Not long ago, upwardly mobile Asians sneered at bicycles. The Chinese scrapped 235 million of them between 1995 and 2005. But what goes around comes around. What with rising fuel prices and environmental concerns, across Asia it looks as though electric bikes could be the car of the future.
Last year, production of e-bikes rose to 21 million, twice the figure for 2004. Most were made and bought in China where cars are out of reach for many and air-polluting scooters have been banned in 60 city centres.
Taiwanese bicycle manufacturer Giant is predicting a 20 per cent growth in the battery-powered bicycle market in China this year. Chinese companies are still buying cars on a massive scale but for many individuals, the love affair with the motor has already turned sour.
Wheel deal: bikes in Asia
- A basic electric bicycle retails in China for €190.
- Electric bicycles with lithium ion batteries can run for up to 120km on a single charge and cost €1,300.
- About 80 per cent of all pedal bikes produced worldwide are made in China.
- Thailand is becoming a bicycle-producing force. It produced twice as many bikes last year as the year before and exported 1.5 million to the EU.
- Cambodia has started making bikes too. Last year it made 431,000. In 2005 it made none.
In spite of predictions that it would happen in 2009, China has already outstripped the US and now has more people on the internet than any other country in the world (253 million as of June). And this is just the start. While many countries are close to universal internet access (South Korea, 94 per cent; Iceland, 83 per cent), so far only 19.1 per cent of Chinese households have access. Even so, China’s online shoppers managed to spend 16.2bn yuan (€1.5bn) during the first half of 2008.
Among the millions of Chinese students going to university this autumn, 57 will be starting classes at the new Peking University School of Transnational Law (STL) on the university’s Shenzhen campus. STL is China’s first US-style law school and it aims to break new ground by teaching students to ask questions rather than learn by rote, as is usual in China.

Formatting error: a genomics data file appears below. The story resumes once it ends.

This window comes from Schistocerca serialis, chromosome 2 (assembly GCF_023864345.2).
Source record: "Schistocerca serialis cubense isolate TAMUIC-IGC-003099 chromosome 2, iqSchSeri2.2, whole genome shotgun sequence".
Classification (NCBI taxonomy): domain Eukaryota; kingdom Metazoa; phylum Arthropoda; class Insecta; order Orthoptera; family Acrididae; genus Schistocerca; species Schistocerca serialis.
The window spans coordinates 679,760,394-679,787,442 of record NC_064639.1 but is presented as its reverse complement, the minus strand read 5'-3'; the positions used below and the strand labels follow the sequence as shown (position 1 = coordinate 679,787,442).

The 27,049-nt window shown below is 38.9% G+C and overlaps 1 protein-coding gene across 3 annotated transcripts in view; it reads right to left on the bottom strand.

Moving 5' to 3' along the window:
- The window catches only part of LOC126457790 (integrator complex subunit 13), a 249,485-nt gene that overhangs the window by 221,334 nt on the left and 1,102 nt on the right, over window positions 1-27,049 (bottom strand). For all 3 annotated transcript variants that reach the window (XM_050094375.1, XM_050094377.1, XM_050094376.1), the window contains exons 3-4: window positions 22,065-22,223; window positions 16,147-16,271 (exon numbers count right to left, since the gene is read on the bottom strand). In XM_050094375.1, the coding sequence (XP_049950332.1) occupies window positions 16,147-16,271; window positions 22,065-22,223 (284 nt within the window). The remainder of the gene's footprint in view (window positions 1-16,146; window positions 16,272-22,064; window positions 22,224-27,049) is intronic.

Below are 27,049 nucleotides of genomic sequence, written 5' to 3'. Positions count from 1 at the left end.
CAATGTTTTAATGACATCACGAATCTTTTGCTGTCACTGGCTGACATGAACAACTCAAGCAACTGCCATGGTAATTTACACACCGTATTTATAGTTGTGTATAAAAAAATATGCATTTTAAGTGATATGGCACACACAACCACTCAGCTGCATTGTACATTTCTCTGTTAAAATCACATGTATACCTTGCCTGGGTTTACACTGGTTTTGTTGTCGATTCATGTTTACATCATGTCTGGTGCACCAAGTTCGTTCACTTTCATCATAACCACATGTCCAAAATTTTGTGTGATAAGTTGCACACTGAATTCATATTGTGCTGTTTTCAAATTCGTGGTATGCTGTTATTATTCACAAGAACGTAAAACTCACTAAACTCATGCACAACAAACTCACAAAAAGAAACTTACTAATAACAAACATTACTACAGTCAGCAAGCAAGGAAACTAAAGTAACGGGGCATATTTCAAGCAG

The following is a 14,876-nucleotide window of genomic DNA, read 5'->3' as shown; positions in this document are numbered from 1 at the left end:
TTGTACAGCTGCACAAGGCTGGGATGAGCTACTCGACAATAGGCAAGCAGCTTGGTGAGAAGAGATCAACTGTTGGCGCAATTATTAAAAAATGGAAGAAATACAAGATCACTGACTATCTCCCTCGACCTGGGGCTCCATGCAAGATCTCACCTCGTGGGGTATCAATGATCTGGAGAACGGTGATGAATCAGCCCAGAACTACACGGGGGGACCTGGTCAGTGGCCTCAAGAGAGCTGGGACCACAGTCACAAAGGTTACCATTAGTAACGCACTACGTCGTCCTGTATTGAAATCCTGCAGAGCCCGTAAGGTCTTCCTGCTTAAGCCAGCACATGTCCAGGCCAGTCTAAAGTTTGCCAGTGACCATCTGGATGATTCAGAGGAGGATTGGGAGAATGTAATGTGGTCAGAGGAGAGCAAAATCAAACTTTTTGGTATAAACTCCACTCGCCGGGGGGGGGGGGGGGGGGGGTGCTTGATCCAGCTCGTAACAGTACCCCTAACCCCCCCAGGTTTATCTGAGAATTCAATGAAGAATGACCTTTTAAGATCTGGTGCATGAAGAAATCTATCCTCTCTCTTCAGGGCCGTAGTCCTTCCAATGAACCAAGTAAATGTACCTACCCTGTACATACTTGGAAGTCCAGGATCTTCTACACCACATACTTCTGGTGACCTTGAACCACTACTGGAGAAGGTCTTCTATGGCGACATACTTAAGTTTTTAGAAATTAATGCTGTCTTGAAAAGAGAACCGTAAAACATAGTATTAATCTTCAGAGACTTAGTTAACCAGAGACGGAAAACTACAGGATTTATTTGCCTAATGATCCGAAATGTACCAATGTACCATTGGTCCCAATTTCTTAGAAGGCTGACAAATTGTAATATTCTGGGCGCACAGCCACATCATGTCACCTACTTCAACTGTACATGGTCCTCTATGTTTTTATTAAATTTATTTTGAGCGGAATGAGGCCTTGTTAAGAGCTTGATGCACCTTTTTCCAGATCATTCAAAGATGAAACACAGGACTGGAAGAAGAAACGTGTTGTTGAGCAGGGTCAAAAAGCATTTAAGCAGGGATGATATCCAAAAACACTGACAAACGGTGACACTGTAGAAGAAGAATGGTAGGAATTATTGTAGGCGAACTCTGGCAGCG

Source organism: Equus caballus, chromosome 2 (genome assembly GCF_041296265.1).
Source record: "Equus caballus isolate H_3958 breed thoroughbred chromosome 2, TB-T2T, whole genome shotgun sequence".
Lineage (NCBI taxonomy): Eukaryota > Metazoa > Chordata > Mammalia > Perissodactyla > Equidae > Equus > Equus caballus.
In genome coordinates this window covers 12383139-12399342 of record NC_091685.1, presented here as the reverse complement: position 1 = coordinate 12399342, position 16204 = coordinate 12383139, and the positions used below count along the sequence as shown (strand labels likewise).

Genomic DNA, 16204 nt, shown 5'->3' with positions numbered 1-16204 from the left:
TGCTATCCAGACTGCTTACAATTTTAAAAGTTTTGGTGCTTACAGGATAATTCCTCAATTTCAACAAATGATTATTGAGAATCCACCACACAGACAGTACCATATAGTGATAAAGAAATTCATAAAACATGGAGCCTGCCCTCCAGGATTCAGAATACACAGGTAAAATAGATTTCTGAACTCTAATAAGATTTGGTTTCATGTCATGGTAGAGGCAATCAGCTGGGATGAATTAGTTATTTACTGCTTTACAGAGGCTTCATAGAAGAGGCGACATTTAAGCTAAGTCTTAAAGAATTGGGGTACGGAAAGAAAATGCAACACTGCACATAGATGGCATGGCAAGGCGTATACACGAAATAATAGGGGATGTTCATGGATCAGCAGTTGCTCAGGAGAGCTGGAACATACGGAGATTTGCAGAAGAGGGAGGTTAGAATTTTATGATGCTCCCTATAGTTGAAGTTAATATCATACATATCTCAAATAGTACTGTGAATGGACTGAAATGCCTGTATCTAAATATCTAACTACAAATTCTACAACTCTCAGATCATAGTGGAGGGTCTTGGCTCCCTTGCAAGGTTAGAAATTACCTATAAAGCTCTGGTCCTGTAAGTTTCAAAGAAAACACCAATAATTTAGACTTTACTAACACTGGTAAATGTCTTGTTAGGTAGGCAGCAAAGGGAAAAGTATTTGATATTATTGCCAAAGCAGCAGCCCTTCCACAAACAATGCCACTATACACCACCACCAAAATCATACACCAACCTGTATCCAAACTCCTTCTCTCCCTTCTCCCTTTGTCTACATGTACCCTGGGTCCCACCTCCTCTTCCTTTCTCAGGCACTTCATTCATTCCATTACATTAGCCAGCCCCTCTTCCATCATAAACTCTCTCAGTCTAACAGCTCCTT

“STL aspires to provide its students with the same kind of classroom experience that students obtain in the US,” says the school’s founding dean, Jeffrey Lehman. “Our focus is more on helping our students to develop lawyerly skills than on mastering a particular body of doctrinal knowledge.”
Booming demand in higher education in China – postgraduate enrolment was 1.2 million in 2007, up 400 per cent since 2000 – has also prompted numerous US universities, including Johns Hopkins and the University of Southern California, to open study centres in the country. Harvard University opened an office in Shanghai this summer, but so far has no plans to run courses in the country.
A tale of factory workers rising up against evil capitalist oppressors is enjoying a renaissance in Japan, 79 years after it was first published. “Kanikosen” – the Crab Canning Ship – written by Takiji Kobayashi, a communist tortured to death by the authorities aged 29, is suddenly selling in vast numbers. So far this year 467,000 copies have been printed. In previous years, around 5,000 were printed.
The tale of oppression has struck a chord with Japan’s disaffected youth. Life-long employment was the norm until recently, but now few young Japanese experience the security enjoyed by their parents.
At the same time, membership of the Japanese Communist Party has soared to 400,000, with 1,000 joining every month.
Ever wondered why so many fundamentalists emerge from Pakistan? Could be something to do with the fact that only 1 per cent of government expenditure goes on education (according to Unicef’s latest figures). Some 76 per cent of males and 82 per cent of females never make it to secondary school.